Be proactive; don’t delay! • The first 30-60 minutes are crucial to your reputation • It’s hard to un-ring the bell! • The story and situation are defined during this initial window • Most of what is reported turns out to be wrong! • Denial or delay are not options • Waiting to respond or to meet is the worst thing to do! • The public watches for to se if you care • Events move so fast in an emergency the best you can hope for is to stay even • You can only do that if you are prepared!
Some thoughts on media relations • Maintain a rolling press statement or news release • Update it hourly or as needed • Have talking points, FAQs, fact sheets as back-up • When to use a news conference? • When there are too many to deal with or you need mass, universal consistency and speed • Otherwise, make it personal and keep reporters in close • Practice “Message Discipline” • A designated spokesperson and enforce contact protocols • Watch for end runs by board members and other staff • Don’t try to respond to every inquiry • Most phone calls and e-mail will be from outside of your area • Be accessible to the news media 24/7 • If they can’t reach you they’ll go elsewhere • Local media have priority
Be Fast, Be First! • Your web page is your wire service • “If I can’t get facts from you, I’ll go somewhere else fast!” • Make web sites clear on where “latest” stuff is • Have a “Breaking News” page to track issues • “Setting The Record Straight” pages
The Modern Day Side Arm • Smart phones are the “weapon of choice” to contend with a hectic life • Seniors are the fastest growing users of cell phones because Boomers equip their parents • The phone is the one common denominator in a mixed media world to reach all stakeholders • Phones bridge the digital, generational and language divides
Where people get their news? Regularly watch, read or listen to … 19962008 Local TV news 65% 52% Network evening news 42% 29% Network morning news 23% 22% Cable TV news --- 39% Daily newspaper (includes online versions) 50% 34% Network TV magazines 36% 22% Time/Newsweek/US News 15% 12% National Public Radio 13% 16% Online news (> 3 days a week) 2% 37% Radio news 44% 35% Source: Pew Research Center for the People and the Press, 2008
Blogging • 70 million blogs exist on the Net • 60 times more blogs than in 2004 • Growing in popularity (10,000 blogs per day) • One million posts a day • Totally unregulated, unaccountable, unbalanced • Some blogs are interactive; others are unidirectional • 27% of U.S. on-line adults read blogs, 62% don’t know what they are, 8 million have posted to a blog • They always have the last word!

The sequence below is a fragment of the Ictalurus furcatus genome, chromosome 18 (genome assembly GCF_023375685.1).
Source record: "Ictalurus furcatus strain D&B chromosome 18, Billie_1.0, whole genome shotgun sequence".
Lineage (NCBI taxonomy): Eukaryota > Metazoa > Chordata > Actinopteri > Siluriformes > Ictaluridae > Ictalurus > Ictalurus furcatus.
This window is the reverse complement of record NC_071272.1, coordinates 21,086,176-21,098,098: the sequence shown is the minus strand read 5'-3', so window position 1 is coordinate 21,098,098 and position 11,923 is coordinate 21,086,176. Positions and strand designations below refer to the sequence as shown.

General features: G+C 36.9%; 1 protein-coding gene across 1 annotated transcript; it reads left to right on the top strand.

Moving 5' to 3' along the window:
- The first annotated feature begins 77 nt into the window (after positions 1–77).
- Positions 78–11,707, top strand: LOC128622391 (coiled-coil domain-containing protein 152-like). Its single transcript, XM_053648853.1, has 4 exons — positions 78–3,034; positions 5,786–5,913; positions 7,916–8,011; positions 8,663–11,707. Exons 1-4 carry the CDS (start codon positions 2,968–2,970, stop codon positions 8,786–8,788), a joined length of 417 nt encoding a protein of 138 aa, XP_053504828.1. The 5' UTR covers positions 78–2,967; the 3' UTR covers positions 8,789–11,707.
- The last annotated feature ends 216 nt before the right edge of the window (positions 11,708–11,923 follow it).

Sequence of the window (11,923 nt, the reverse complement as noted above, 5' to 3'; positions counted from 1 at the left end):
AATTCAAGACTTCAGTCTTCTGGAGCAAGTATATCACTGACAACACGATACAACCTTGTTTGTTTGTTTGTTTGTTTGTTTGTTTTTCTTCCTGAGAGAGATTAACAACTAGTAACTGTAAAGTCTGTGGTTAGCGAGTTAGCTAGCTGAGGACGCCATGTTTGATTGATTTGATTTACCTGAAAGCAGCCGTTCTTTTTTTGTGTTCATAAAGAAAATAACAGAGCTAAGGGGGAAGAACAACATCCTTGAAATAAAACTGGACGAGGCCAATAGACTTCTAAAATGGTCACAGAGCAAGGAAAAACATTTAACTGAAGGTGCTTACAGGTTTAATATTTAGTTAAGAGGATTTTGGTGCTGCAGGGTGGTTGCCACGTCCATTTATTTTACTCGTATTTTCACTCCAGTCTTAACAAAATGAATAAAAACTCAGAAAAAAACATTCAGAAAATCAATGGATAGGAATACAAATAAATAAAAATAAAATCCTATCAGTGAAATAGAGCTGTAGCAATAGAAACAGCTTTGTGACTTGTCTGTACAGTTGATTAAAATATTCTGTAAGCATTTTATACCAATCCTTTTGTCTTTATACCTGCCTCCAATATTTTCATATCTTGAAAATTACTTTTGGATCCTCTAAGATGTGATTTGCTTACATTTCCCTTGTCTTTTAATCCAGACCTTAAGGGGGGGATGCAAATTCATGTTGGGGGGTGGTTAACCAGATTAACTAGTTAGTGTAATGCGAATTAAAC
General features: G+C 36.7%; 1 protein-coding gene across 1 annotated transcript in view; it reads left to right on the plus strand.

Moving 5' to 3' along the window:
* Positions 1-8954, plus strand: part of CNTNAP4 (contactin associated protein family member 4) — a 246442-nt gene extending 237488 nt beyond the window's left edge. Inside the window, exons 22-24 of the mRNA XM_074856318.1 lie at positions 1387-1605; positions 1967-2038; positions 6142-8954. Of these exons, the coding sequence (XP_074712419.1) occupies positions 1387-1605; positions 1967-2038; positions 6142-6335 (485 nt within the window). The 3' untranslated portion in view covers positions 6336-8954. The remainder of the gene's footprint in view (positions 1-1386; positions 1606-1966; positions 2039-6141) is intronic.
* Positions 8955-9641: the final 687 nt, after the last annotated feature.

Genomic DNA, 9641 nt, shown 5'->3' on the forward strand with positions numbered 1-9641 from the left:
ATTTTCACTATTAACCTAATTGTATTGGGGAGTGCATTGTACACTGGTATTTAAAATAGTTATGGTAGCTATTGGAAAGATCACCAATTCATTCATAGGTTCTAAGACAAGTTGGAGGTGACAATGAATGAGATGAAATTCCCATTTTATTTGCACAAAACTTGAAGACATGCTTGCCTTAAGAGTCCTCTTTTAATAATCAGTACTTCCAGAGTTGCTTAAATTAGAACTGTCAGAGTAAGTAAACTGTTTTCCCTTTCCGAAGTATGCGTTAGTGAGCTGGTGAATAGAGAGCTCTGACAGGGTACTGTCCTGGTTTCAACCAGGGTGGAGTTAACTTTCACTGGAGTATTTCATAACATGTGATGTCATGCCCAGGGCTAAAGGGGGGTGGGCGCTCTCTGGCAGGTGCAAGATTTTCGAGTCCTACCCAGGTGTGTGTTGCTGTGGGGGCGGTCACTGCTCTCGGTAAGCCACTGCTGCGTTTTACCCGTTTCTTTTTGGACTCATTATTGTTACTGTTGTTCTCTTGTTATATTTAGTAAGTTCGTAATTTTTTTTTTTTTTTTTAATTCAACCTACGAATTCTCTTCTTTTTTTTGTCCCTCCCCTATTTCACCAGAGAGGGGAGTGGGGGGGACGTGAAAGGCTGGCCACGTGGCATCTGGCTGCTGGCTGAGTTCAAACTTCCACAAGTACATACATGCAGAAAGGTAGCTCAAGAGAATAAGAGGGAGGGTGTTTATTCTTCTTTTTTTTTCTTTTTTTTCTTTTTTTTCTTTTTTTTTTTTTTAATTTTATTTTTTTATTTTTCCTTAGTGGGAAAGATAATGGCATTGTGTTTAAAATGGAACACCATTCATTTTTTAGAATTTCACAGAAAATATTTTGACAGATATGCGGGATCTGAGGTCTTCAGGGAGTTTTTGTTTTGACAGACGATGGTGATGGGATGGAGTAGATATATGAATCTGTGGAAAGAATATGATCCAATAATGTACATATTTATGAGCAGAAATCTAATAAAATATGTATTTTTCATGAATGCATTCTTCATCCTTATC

Proactive or Reactive? • Do you just define yourself well and let the Internet chatter happen? • It is very time consuming to “engage” the new media • These are loud voices with marginal impact unless the traditional media picks them up to amplify their voice • Foray out to set the record straight in key teachable moments. You can’t let lies or errors stand! • Correct them on your turf, not theirs!
Develop Key Messages Big school or little discipline! • Tie messages to your strategic plans • “Why should I put my kids in your schools?” • Back up what you say with evidence and examples • Define what people should know and think about your schools • Avoid educationese and jargon • Think like your audience • Create media campaigns & initiatives
Everything’s on the record • Never say “no comment” • Tape is always running • Be precise on giving background • It is a verbal contract if you have a witness, but so what once the damage is done! • Defend your leadership, fairness, process, and reputation • What you say becomes “public record”
Final Thoughts Big school or little • Tell a story about your schools • Engage everyone in doing their part • You’re known by the company you keep • You’re a lot better then people give you credit for so go out and get that credit! • Make me want to enroll my kid, not have to • Poor communication is the number one reason superintendents fail to get or to keep their jobs
The star in our apple is you! Cut an apple across the middle and you see a star filled with seeds. Inside our apple are stars and within each one there are seeds of doubt or seeds of support for your school district.